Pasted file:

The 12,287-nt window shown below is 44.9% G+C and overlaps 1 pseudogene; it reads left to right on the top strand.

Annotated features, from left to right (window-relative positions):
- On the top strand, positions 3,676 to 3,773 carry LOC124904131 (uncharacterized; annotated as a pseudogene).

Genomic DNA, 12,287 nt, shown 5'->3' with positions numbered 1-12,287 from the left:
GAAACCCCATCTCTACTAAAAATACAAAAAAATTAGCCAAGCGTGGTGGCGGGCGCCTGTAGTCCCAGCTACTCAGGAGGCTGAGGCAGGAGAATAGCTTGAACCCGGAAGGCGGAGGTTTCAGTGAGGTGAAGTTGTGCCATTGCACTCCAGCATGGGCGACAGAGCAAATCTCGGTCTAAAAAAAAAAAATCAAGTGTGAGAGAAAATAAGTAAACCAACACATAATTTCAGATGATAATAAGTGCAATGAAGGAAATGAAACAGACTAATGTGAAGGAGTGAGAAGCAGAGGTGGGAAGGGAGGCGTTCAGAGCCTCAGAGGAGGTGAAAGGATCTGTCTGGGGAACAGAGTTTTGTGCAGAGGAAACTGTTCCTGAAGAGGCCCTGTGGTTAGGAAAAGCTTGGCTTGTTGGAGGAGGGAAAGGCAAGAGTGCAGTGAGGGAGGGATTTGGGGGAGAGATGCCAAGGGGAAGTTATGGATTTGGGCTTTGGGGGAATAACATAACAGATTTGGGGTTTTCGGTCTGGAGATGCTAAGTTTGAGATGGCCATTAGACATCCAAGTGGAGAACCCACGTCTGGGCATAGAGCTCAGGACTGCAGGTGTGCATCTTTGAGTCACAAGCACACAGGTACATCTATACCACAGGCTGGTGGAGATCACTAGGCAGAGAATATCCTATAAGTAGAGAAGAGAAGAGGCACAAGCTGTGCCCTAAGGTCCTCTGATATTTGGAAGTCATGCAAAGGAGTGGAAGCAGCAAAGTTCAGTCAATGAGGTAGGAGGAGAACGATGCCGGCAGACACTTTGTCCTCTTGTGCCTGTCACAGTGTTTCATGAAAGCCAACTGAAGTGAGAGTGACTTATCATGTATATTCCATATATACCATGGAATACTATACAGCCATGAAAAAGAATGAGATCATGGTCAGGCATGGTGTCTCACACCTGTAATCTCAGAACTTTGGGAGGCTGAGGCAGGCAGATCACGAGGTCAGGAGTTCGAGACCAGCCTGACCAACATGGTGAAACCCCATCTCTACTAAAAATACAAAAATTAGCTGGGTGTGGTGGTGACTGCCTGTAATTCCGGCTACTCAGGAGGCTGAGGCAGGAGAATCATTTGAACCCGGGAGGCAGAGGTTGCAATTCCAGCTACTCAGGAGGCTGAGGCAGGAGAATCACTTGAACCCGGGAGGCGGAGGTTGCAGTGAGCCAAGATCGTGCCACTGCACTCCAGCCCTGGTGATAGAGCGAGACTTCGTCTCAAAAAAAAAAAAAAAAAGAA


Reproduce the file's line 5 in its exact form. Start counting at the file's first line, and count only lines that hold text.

GAAACCCCATCTCTACTAAAAATACAAAAAAATTAGCCAAGCGTGGTGGCGGGCGCCTGTAGTCCCAGCTACTCAGGAGGCTGAGGCAGGAGAATAGCTTGAACCCGGAAGGCGGAGGTTTCAGTGAGGTGAAGTTGTGCCATTGCACTCCAGCATGGGCGACAGAGCAAATCTCGGTCTAAAAAAAAAAAATCAAGTGTGAGAGAAAATAAGTAAACCAACACATAATTTCAGATGATAATAAGTGCAATGAAGGAAATGAAACAGACTAATGTGAAGGAGTGAGAAGCAGAGGTGGGAAGGGAGGCGTTCAGAGCCTCAGAGGAGGTGAAAGGATCTGTCTGGGGAACAGAGTTTTGTGCAGAGGAAACTGTTCCTGAAGAGGCCCTGTGGTTAGGAAAAGCTTGGCTTGTTGGAGGAGGGAAAGGCAAGAGTGCAGTGAGGGAGGGATTTGGGGGAGAGATGCCAAGGGGAAGTTATGGATTTGGGCTTTGGGGGAATAACATAACAGATTTGGGGTTTTCGGTCTGGAGATGCTAAGTTTGAGATGGCCATTAGACATCCAAGTGGAGAACCCACGTCTGGGCATAGAGCTCAGGACTGCAGGTGTGCATCTTTGAGTCACAAGCACACAGGTACATCTATACCACAGGCTGGTGGAGATCACTAGGCAGAGAATATCCTATAAGTAGAGAAGAGAAGAGGCACAAGCTGTGCCCTAAGGTCCTCTGATATTTGGAAGTCATGCAAAGGAGTGGAAGCAGCAAAGTTCAGTCAATGAGGTAGGAGGAGAACGATGCCGGCAGACACTTTGTCCTCTTGTGCCTGTCACAGTGTTTCATGAAAGCCAACTGAAGTGAGAGTGACTTATCATGTATATTCCATATATACCATGGAATACTATACAGCCATGAAAAAGAATGAGATCATGGTCAGGCATGGTGTCTCACACCTGTAATCTCAGAACTTTGGGAGGCTGAGGCAGGCAGATCACGAGGTCAGGAGTTCGAGACCAGCCTGACCAACATGGTGAAACCCCATCTCTACTAAAAATACAAAAATTAGCTGGGTGTGGTGGTGACTGCCTGTAATTCCGGCTACTCAGGAGGCTGAGGCAGGAGAATCATTTGAACCCGGGAGGCAGAGGTTGCAATTCCAGCTACTCAGGAGGCTGAGGCAGGAGAATCACTTGAACCCGGGAGGCGGAGGTTGCAGTGAGCCAAGATCGTGCCACTGCACTCCAGCCCTGGTGATAGAGCGAGACTTCGTCTCAAAAAAAAAAAAAAAAAGAA